The Aloha Safari Zoo is a non-government funded organization. Therefore, we rely heavily on help from people like you!

Field trip season is from March 1st through June 11th for the spring season and August 15th through October 31st for the fall season.

During your visit, guests will explore the zoo and see all the animals we have to offer and every guest will have the opportunity go on the safari ride tour. Also, each group will have the opportunity to attend one of our scheduled keeper talks to hear our zoo keepers share information about specific animals and get an up close look! Guests will have the opportunity to ask questions to keepers as they walk around the zoo! All school tours will also have the opportunity for each student to feed our giraffe Stretch. Groups are welcome to bring a lunch to enjoy during their tour before heading home.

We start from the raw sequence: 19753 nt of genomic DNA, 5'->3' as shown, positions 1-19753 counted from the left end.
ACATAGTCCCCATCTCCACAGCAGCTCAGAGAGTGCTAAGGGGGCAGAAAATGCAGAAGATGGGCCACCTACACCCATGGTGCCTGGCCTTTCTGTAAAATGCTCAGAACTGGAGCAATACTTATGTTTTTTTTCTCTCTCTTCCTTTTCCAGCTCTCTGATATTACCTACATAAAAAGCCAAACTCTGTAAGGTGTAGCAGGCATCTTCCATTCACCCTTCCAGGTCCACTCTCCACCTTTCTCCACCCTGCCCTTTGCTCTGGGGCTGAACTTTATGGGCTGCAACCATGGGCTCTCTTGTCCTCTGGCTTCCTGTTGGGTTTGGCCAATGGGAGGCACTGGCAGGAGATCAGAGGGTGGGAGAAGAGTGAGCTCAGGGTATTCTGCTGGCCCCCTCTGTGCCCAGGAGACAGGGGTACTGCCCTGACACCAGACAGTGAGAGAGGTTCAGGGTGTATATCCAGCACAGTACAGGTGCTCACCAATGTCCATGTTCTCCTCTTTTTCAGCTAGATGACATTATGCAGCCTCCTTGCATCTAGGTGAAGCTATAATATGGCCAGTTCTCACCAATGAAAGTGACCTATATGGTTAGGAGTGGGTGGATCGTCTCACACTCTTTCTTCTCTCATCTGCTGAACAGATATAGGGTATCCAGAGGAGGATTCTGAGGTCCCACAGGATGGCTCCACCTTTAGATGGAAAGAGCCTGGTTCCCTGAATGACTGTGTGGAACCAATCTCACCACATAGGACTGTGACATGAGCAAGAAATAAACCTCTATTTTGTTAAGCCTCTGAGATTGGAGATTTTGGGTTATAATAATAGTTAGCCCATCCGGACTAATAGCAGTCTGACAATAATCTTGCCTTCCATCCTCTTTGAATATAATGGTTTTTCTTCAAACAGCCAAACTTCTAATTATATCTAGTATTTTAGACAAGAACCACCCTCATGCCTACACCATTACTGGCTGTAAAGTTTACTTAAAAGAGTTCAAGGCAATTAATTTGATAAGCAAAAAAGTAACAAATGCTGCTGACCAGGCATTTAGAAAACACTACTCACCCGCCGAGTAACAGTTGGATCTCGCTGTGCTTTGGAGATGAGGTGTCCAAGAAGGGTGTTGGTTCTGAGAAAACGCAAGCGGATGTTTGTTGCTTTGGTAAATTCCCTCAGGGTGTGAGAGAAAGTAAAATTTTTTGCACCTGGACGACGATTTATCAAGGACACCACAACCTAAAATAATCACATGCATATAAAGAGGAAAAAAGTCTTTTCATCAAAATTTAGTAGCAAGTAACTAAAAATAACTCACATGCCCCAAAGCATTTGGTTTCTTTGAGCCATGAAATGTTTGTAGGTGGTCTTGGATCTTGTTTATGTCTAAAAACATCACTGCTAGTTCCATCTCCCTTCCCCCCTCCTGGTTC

Please visit their website to learn more about hours, ticket prices, and group packages.

Aloha Safari Zoo
Address: 159 Mini Lane, Cameron, NC 28326
Telephone Number:   919.770.7109




Nash and Kollock Streets, Hillsborough

The Hillsborough Riverwalk is a cool and shaded greenway that stretches about 1.8 miles along the scenic Eno River. It is a popular trail for walking, jogging and cycling, and provides pedestrian connections between several neighborhoods. 

The greenway’s downtown portion is the primary route of the N.C. Mountains-to-Sea Trail, and the first section of the statewide trail system to be constructed in Orange County. Riverwalk also is one of the few sections of the Mountains-to-Sea Trail located in an urban environment, giving users easy access to restrooms, restaurants and shopping.

The main access to Riverwalk is adjacent to the free Eno River Parking Deck at the end of Nash and Kollock Street. Simply exit the parking lot and you are on a pedestrian bridge that crosses the mighty Eno.